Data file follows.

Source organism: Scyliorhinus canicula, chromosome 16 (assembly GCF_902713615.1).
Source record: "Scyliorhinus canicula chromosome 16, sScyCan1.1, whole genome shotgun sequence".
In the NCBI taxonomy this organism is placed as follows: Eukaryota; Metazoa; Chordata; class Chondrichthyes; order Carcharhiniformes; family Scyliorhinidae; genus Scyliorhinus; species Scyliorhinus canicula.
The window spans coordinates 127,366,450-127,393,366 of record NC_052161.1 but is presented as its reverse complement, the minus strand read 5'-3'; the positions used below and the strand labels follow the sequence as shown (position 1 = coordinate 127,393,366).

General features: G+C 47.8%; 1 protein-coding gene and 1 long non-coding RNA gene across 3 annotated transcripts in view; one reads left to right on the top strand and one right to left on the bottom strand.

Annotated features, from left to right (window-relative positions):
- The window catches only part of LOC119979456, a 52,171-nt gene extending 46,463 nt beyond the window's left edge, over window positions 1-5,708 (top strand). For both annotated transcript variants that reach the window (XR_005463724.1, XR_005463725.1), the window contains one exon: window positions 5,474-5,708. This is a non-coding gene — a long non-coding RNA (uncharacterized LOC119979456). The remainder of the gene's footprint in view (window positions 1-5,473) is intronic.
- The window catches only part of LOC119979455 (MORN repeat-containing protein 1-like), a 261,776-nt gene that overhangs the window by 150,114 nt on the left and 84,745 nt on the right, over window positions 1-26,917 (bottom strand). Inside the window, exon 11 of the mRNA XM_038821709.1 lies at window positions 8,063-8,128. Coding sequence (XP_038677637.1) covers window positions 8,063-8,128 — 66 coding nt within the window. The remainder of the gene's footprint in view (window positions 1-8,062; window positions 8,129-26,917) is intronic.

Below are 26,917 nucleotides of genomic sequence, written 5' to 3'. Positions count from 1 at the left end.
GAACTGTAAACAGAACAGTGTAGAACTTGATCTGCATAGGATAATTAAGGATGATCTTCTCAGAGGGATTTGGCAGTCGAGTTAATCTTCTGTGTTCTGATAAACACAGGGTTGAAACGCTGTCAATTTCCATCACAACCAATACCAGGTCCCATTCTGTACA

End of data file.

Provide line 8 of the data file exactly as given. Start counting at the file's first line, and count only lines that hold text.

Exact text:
- The window catches only part of LOC119979455 (MORN repeat-containing protein 1-like), a 261,776-nt gene that overhangs the window by 150,114 nt on the left and 84,745 nt on the right, over window positions 1-26,917 (bottom strand). Inside the window, exon 11 of the mRNA XM_038821709.1 lies at window positions 8,063-8,128. Coding sequence (XP_038677637.1) covers window positions 8,063-8,128 — 66 coding nt within the window. The remainder of the gene's footprint in view (window positions 1-8,062; window positions 8,129-26,917) is intronic.